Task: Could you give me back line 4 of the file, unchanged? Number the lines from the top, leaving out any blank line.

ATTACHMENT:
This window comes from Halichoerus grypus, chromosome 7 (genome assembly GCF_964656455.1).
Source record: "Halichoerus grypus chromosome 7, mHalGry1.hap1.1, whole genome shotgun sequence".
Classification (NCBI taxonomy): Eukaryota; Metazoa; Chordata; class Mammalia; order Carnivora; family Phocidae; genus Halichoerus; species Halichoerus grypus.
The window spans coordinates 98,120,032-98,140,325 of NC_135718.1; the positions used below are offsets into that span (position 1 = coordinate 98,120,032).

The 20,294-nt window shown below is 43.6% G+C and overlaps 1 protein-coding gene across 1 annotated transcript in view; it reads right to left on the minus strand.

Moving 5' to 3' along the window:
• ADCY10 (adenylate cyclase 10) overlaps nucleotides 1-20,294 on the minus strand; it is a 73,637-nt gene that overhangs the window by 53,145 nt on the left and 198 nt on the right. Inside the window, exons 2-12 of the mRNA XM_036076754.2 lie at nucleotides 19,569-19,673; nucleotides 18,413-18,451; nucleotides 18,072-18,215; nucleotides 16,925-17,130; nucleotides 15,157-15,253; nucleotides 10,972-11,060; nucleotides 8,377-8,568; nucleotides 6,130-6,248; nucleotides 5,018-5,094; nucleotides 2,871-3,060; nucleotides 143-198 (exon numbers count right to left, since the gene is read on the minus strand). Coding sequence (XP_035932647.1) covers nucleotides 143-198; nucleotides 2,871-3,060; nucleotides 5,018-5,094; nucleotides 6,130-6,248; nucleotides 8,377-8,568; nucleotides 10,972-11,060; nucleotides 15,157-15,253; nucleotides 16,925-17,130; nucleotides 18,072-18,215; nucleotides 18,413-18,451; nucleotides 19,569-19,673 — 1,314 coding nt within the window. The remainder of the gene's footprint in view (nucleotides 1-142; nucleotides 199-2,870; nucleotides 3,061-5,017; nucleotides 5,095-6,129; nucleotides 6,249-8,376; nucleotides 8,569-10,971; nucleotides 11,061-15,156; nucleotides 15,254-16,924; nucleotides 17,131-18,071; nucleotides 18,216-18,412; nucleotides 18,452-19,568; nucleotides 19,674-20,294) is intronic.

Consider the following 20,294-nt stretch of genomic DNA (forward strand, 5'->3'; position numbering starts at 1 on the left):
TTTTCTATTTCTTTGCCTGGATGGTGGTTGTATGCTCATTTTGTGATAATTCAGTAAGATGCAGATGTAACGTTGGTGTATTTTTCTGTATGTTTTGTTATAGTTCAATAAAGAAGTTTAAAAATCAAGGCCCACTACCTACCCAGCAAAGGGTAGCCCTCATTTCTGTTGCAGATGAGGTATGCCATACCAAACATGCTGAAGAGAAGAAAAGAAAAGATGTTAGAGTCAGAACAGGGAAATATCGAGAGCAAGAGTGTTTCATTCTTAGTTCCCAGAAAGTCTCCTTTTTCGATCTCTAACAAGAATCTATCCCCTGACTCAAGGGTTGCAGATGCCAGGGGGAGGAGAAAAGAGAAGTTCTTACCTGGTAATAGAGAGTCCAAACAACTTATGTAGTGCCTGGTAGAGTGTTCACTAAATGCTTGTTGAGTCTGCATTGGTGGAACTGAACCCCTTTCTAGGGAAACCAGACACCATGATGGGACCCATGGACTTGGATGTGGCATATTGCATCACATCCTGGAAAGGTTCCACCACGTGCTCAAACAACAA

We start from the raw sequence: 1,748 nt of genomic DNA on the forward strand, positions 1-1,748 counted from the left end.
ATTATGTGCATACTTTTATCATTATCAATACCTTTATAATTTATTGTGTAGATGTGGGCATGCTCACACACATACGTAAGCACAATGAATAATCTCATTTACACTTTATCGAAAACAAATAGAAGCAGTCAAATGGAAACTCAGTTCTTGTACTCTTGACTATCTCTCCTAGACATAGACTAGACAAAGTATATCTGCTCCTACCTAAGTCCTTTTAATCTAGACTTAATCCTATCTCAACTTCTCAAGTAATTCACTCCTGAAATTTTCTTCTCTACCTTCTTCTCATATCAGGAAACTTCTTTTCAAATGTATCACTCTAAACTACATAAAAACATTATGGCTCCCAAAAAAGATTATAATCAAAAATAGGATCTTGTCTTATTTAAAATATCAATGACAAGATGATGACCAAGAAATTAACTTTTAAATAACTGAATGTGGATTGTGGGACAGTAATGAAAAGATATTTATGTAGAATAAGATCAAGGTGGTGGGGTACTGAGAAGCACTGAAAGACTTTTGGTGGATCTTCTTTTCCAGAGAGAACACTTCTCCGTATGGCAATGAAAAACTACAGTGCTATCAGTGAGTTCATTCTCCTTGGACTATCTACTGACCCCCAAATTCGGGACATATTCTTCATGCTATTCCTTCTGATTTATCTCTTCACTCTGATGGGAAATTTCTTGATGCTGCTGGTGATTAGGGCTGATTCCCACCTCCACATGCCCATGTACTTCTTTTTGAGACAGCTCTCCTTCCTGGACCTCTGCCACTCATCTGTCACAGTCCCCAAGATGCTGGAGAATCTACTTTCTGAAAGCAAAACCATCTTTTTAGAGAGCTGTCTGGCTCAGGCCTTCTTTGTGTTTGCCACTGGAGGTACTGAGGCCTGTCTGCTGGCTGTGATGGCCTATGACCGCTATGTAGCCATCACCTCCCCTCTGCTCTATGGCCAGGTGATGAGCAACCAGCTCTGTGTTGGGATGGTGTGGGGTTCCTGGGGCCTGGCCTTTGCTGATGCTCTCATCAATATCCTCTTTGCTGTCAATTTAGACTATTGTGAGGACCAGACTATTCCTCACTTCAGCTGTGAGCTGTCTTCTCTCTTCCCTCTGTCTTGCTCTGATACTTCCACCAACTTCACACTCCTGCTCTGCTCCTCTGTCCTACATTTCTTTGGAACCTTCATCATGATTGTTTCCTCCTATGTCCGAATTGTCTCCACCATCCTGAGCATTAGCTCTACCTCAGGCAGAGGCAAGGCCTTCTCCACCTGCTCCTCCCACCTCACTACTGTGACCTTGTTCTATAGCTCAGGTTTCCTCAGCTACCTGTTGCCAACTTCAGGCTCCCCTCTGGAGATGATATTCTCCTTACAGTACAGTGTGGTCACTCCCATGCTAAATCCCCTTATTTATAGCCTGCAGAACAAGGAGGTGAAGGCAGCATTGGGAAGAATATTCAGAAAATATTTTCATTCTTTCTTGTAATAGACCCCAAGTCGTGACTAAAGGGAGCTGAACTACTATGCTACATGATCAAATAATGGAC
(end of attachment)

The window spans coordinates 98,120,032-98,140,325 of NC_135718.1; the positions used below are offsets into that span (position 1 = coordinate 98,120,032).